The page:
photo © 2008 Robert Nunnally | more info (via: Wylio)
As recently as on 22 December last year the European Commission issued its long awaited report on the application of Directive 2004/48/EC that deals with the enforcement of intellectual property rights (“IPRED”). The report represents a very interesting read and is accompanied by another, no less interesting, paper – the Commission staff working document. I strongly recommend reading those two records or, alternatively, the analysis thereof outlined in this very blog post.
If you are still reading this article, I assume you are definitely aware of the IPRED and I will skip its introduction. And since the above documents almost sound a charge against the Internet and its users, I will limit my explanation only to the Internet relevant issues.
Not surprisingly, the Commission stresses on the difficulties rightholders have been experiencing while pursuing IPR infringers on the Internet. Accordingly, those difficulties are attributable to “the relative anonymity of the Internet” as well as to the fact that the IPRED “does not sufficiently address this constantly growing, serious problem”. The latter appears somewhat inconsistent, since the IPRED equipped rightholders with a set of strong weapons – the so called right of information and the specific injunctive relief. The staff working document refers to the right of information as “an important tool for the rightholders to pursue … IPR infringements committed via the Internet such as illegal file-sharing of protected works through peer-to-peer protocol.” Further, and with respect to the injunctive relief the same document reads “Internet service providers, being the intermediaries between all the users of the Internet, on the one hand, and the rightholders, on the other, are often placed in a compromising position due to the infringing acts of their customers….It results from Member States’ reports that injunctions against intermediaries are used relatively often as the infringers are often unknown.“
No doubt, these measures were clearly adapted to bring “intermediaries” (mainly Internet service providers, ISP) down to knees so they eventually provide the rightholders with the personal data of infringers on the Internet. So where are the difficulties?
Hmm, let us think about this one: what used to be the shield that (nearly always) managed to block rightholders’ weapons’ attacks?
Bingo, it is the law on privacy and data protection!
Indeed, the Commission notices that in some member states, pointing out Spain and Austria, ISP are practically not in the position to disclose the relevant information in infringement proceedings. The reason therefor would often lie in that ISP are under data protection obligations resulting in the erasure of the data they might have previously gathered.
This is the point where the Commission touches the sore spot of the IP enforcement on the Internet – the fairly notorious conflict between the fundamental right to property and that to privacy. The Promusicae landmark decision is quoted as Community law’s requirement to fairly balance those two rights. However, this is followed by a caveat stating that “the European legal framework on the protection of personal data/privacy on the one hand and enforcement of intellectual property rights on the other is neutral, in that there is no rule that would imply that the right to privacy should generally take precedence over the right to property or vice versa” . I understand it like Commission’s reluctance to enter the territory of the Court of Justice of the European Union. What do you think?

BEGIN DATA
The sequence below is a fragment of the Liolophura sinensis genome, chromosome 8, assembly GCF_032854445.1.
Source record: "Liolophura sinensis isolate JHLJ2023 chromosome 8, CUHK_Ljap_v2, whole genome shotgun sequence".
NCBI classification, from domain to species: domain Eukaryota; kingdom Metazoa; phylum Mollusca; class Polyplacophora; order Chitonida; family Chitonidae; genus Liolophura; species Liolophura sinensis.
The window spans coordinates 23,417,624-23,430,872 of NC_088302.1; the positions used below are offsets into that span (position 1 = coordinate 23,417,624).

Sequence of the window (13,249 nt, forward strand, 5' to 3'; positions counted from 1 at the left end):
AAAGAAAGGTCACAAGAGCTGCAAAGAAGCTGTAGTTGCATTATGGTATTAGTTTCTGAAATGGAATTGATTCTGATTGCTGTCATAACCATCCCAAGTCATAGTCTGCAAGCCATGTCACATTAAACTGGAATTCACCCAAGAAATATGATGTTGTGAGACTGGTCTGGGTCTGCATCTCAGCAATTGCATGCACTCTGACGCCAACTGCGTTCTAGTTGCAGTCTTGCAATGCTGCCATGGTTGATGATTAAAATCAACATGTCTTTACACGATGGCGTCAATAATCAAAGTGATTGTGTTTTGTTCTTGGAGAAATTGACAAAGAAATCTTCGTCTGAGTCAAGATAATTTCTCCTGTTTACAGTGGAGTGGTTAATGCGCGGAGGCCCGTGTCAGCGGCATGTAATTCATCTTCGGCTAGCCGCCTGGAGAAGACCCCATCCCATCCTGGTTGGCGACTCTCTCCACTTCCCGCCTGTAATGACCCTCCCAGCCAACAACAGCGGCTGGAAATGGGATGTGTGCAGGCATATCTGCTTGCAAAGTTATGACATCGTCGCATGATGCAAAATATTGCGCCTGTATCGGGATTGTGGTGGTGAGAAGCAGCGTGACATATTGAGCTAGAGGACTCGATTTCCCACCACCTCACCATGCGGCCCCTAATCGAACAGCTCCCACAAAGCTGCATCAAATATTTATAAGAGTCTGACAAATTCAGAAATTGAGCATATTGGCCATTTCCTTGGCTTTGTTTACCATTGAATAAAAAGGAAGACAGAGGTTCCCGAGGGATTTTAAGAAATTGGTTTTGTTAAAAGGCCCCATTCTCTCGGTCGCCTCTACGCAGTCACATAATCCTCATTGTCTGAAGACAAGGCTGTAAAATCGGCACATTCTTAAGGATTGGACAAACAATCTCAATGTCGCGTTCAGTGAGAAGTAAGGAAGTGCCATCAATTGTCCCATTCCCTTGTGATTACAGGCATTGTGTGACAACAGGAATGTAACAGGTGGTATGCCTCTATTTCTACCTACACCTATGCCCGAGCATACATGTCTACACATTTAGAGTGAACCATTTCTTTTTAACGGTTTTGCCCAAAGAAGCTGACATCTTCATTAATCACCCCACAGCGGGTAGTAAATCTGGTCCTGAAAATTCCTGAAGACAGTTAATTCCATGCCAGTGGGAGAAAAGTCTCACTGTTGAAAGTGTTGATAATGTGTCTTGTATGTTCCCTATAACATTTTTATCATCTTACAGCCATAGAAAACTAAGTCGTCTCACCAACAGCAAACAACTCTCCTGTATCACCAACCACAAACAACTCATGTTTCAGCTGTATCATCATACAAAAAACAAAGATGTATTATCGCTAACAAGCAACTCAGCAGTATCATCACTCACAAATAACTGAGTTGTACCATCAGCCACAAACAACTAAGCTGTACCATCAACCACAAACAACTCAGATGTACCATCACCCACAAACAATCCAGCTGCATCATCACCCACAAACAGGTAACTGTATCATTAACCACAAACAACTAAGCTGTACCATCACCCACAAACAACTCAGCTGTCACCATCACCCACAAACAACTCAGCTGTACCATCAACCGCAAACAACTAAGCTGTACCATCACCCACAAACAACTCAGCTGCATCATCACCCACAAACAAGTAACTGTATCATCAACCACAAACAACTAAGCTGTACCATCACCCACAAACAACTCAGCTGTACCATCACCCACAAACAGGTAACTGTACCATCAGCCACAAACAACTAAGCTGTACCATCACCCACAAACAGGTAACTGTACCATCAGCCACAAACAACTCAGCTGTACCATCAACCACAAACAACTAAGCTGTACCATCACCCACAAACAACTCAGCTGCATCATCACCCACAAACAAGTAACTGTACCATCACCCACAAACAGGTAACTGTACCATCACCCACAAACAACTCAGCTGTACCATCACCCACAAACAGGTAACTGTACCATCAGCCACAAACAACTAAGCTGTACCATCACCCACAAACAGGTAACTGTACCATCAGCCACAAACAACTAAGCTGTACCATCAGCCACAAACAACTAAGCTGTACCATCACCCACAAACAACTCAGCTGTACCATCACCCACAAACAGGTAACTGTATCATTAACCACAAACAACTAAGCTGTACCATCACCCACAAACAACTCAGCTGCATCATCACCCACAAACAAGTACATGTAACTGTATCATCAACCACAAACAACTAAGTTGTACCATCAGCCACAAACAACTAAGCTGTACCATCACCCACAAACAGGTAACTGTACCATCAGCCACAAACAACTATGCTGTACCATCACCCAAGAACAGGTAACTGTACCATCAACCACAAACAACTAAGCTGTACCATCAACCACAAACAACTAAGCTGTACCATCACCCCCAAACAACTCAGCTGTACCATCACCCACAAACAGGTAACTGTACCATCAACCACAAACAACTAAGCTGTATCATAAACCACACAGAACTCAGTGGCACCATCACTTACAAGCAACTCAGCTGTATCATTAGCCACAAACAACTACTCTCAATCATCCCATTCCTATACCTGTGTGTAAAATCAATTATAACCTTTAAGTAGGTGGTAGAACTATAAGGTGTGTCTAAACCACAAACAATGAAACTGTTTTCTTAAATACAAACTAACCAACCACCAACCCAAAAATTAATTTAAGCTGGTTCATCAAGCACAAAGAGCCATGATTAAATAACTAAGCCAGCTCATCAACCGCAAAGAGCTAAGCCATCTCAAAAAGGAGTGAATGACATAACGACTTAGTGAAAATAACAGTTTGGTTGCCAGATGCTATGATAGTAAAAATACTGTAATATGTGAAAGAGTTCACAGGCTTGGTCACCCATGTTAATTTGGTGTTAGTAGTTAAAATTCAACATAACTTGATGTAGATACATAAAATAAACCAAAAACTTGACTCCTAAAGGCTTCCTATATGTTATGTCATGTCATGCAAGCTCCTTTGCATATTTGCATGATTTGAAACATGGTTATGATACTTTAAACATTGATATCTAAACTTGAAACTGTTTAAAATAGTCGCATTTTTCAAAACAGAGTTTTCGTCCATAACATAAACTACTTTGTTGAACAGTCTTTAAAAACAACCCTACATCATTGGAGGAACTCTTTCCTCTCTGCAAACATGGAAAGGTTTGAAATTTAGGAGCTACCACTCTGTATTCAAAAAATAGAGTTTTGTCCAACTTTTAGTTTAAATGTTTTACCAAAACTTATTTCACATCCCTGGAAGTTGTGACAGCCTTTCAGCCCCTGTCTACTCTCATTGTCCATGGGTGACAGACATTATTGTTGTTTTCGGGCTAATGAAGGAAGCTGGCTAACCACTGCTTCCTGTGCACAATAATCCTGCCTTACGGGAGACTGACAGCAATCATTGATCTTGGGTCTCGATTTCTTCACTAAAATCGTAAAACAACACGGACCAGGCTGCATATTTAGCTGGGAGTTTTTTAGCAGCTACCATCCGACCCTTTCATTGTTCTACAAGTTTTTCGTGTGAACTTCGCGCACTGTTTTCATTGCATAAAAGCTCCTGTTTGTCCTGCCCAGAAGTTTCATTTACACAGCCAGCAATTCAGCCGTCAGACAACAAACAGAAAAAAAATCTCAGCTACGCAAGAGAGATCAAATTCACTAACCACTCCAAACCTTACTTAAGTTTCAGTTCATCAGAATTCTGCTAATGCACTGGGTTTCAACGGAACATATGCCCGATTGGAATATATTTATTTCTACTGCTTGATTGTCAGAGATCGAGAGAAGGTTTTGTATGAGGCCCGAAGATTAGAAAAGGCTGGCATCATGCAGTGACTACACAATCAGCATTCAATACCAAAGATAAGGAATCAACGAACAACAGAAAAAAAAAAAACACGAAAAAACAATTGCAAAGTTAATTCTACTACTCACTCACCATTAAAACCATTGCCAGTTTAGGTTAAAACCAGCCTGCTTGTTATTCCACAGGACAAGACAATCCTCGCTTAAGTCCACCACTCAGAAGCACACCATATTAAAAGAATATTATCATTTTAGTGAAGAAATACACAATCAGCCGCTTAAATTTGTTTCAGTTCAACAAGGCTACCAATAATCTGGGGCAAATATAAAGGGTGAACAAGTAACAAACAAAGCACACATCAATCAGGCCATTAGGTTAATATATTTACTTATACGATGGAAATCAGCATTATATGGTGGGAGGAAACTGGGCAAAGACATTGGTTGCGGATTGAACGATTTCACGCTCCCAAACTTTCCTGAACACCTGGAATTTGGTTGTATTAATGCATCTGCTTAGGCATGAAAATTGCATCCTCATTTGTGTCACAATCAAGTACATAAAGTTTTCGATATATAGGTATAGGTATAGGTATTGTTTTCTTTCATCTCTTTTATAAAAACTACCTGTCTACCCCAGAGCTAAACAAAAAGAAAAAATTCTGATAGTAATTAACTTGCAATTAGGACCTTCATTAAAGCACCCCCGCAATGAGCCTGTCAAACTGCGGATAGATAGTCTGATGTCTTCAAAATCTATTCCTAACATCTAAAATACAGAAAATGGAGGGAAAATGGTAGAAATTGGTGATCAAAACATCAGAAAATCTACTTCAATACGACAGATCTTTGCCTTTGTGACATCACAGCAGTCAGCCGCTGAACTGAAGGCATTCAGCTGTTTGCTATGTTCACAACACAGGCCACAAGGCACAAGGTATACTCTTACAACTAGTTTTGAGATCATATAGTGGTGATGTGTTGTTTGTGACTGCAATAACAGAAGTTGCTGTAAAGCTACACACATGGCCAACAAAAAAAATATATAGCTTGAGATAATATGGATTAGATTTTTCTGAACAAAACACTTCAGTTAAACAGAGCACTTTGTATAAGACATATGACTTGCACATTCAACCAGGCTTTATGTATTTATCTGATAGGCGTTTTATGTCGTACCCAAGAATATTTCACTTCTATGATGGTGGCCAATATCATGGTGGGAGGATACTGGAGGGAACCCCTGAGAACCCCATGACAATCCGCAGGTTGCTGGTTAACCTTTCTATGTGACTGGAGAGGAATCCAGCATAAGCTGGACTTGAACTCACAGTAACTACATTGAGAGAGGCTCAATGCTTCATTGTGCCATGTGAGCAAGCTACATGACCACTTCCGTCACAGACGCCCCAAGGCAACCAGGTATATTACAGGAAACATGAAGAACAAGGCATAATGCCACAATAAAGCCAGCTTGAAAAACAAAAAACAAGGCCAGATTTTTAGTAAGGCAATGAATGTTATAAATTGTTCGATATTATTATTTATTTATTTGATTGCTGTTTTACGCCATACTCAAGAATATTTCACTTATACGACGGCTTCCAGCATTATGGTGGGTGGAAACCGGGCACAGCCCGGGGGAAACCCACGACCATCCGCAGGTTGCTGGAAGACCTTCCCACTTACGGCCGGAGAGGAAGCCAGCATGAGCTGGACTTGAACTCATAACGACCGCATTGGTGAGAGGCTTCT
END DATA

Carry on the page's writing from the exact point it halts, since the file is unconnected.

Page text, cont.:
Interestingly, but the Commission is very careful and even anxious on data retention. Nevertheless, their statement evidences that the purpose of data retention has never been directed to perpetrators of “serious crimes”, but rather to file-sharers.
A word should be dedicated also to the current absence of harmonized protection through criminal law. The Commission submits the fact that almost all member states provide for criminal measures to protect IPR, but the national definitions and level of penalties vary. That is, in the view of the EC, a “serious obstacle and may hinder the cross-border cooperation between the law enforcement agencies.”
All in all: the report has many bad news to tell. What could be its impact on the Internet users? Well, I guess that the Commission will initiate a new legislation to deal with the points and outcomes made in the report. Consequently, we should prepare to face more stringent civil sanctions, data protection undermining information requests and harmonized criminal measures.
Will they be capable to fight “Internet piracy”? I doubt it, unless the entertainment industry comes up with suitable lawful offerings. It is odd, but even the report admits that “file-sharing of copyright-protected content has become ubiquitous, partly because the development of legal offers of digital content has not been able to keep up with demand, especially on a cross-border basis, and has led many law-abiding citizens to commit massive infringements of copyright and related rights in the form of illegal up-loading and disseminating protected content.”
In the end, is there anything that Internet users can do in order to prevent the impact of the report? Yes, there is! You can all participate in the consultation the Commission set up on the report.
Raise your voice, because it is not all quiet on the IP enforcement front!
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